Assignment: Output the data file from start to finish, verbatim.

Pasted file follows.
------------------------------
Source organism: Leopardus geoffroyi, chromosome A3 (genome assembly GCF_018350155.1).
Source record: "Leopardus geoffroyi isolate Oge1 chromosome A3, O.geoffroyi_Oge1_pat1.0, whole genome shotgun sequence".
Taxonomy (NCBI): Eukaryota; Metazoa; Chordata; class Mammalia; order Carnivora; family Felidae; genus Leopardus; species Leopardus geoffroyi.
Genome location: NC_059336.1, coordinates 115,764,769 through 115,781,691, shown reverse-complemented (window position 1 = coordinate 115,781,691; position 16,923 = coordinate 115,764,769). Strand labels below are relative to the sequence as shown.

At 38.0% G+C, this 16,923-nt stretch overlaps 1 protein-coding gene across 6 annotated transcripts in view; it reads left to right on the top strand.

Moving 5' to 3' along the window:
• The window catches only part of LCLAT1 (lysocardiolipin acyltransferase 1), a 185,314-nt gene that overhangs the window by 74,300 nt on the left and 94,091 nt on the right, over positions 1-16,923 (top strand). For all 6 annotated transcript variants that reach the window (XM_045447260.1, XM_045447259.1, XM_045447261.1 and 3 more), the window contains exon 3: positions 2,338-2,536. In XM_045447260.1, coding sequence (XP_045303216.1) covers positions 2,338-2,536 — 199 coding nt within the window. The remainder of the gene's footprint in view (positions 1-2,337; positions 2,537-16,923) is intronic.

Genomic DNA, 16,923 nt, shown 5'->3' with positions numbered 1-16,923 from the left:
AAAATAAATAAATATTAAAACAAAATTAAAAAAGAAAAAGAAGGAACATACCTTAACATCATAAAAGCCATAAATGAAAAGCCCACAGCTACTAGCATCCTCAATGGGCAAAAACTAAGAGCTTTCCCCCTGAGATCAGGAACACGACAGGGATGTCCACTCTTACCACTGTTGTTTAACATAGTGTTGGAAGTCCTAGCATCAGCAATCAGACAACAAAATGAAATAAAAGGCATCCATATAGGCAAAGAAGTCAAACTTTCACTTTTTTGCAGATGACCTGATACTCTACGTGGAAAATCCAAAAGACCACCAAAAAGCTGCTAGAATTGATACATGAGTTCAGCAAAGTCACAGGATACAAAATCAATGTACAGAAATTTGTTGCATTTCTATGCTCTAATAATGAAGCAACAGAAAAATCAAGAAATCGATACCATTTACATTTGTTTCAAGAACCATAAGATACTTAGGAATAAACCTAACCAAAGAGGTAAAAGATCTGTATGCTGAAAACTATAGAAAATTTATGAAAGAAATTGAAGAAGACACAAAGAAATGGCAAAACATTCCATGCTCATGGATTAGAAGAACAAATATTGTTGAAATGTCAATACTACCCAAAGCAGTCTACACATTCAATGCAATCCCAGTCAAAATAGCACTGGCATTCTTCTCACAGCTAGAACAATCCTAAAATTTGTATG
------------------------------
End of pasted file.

Source organism: Leopardus geoffroyi, chromosome A3 (genome assembly GCF_018350155.1).
Source record: "Leopardus geoffroyi isolate Oge1 chromosome A3, O.geoffroyi_Oge1_pat1.0, whole genome shotgun sequence".
Taxonomy (NCBI): Eukaryota; Metazoa; Chordata; class Mammalia; order Carnivora; family Felidae; genus Leopardus; species Leopardus geoffroyi.
Genome location: NC_059336.1, coordinates 115,764,769 through 115,781,691, shown reverse-complemented (window position 1 = coordinate 115,781,691; position 16,923 = coordinate 115,764,769). Strand labels below are relative to the sequence as shown.

At 38.0% G+C, this 16,923-nt stretch overlaps 1 protein-coding gene across 6 annotated transcripts in view; it reads left to right on the top strand.

Moving 5' to 3' along the window:
• The window catches only part of LCLAT1 (lysocardiolipin acyltransferase 1), a 185,314-nt gene that overhangs the window by 74,300 nt on the left and 94,091 nt on the right, over positions 1-16,923 (top strand). For all 6 annotated transcript variants that reach the window (XM_045447260.1, XM_045447259.1, XM_045447261.1 and 3 more), the window contains exon 3: positions 2,338-2,536. In XM_045447260.1, coding sequence (XP_045303216.1) covers positions 2,338-2,536 — 199 coding nt within the window. The remainder of the gene's footprint in view (positions 1-2,337; positions 2,537-16,923) is intronic.

Genomic DNA, 16,923 nt, shown 5'->3' with positions numbered 1-16,923 from the left:
AAAATAAATAAATATTAAAACAAAATTAAAAAAGAAAAAGAAGGAACATACCTTAACATCATAAAAGCCATAAATGAAAAGCCCACAGCTACTAGCATCCTCAATGGGCAAAAACTAAGAGCTTTCCCCCTGAGATCAGGAACACGACAGGGATGTCCACTCTTACCACTGTTGTTTAACATAGTGTTGGAAGTCCTAGCATCAGCAATCAGACAACAAAATGAAATAAAAGGCATCCATATAGGCAAAGAAGTCAAACTTTCACTTTTTTGCAGATGACCTGATACTCTACGTGGAAAATCCAAAAGACCACCAAAAAGCTGCTAGAATTGATACATGAGTTCAGCAAAGTCACAGGATACAAAATCAATGTACAGAAATTTGTTGCATTTCTATGCTCTAATAATGAAGCAACAGAAAAATCAAGAAATCGATACCATTTACATTTGTTTCAAGAACCATAAGATACTTAGGAATAAACCTAACCAAAGAGGTAAAAGATCTGTATGCTGAAAACTATAGAAAATTTATGAAAGAAATTGAAGAAGACACAAAGAAATGGCAAAACATTCCATGCTCATGGATTAGAAGAACAAATATTGTTGAAATGTCAATACTACCCAAAGCAGTCTACACATTCAATGCAATCCCAGTCAAAATAGCACTGGCATTCTTCTCACAGCTAGAACAATCCTAAAATTTGTATG